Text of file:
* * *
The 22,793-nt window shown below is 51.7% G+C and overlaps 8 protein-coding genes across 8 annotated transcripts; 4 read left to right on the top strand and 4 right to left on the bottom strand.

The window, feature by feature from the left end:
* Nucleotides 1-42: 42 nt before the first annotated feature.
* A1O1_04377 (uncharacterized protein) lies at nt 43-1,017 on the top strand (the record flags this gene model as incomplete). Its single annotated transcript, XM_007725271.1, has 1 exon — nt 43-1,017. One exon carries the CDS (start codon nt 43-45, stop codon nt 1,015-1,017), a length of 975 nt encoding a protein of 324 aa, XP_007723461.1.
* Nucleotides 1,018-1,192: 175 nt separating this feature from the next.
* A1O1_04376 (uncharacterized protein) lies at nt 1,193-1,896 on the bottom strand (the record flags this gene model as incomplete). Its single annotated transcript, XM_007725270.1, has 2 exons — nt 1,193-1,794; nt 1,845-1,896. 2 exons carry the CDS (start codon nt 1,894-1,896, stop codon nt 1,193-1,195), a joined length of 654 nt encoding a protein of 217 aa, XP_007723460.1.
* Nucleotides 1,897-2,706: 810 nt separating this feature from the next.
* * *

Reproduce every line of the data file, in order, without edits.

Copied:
The 22,793-nt window shown below is 51.7% G+C and overlaps 8 protein-coding genes across 8 annotated transcripts; 4 read left to right on the top strand and 4 right to left on the bottom strand.

The window, feature by feature from the left end:
* Nucleotides 1-42: 42 nt before the first annotated feature.
* A1O1_04377 (uncharacterized protein) lies at nt 43-1,017 on the top strand (the record flags this gene model as incomplete). Its single annotated transcript, XM_007725271.1, has 1 exon — nt 43-1,017. One exon carries the CDS (start codon nt 43-45, stop codon nt 1,015-1,017), a length of 975 nt encoding a protein of 324 aa, XP_007723461.1.
* Nucleotides 1,018-1,192: 175 nt separating this feature from the next.
* A1O1_04376 (uncharacterized protein) lies at nt 1,193-1,896 on the bottom strand (the record flags this gene model as incomplete). Its single annotated transcript, XM_007725270.1, has 2 exons — nt 1,193-1,794; nt 1,845-1,896. 2 exons carry the CDS (start codon nt 1,894-1,896, stop codon nt 1,193-1,195), a joined length of 654 nt encoding a protein of 217 aa, XP_007723460.1.
* Nucleotides 1,897-2,706: 810 nt separating this feature from the next.